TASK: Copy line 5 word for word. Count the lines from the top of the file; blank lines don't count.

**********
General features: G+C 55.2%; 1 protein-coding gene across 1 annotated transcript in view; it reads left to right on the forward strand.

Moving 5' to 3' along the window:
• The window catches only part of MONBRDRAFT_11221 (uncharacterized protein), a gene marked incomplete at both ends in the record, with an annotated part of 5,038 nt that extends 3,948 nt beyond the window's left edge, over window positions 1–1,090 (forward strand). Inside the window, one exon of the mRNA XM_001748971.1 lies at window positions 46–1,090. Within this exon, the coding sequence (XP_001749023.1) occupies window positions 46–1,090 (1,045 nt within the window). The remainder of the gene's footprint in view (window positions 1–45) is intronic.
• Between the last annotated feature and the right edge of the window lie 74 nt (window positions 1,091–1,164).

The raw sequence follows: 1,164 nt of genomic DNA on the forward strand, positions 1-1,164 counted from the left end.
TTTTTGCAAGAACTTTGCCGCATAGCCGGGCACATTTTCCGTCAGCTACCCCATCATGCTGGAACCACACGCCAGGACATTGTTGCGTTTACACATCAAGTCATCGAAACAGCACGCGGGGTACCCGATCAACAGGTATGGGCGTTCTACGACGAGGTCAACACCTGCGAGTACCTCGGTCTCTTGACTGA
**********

The raw sequence follows: 1,164 nt of genomic DNA on the forward strand, positions 1-1,164 counted from the left end.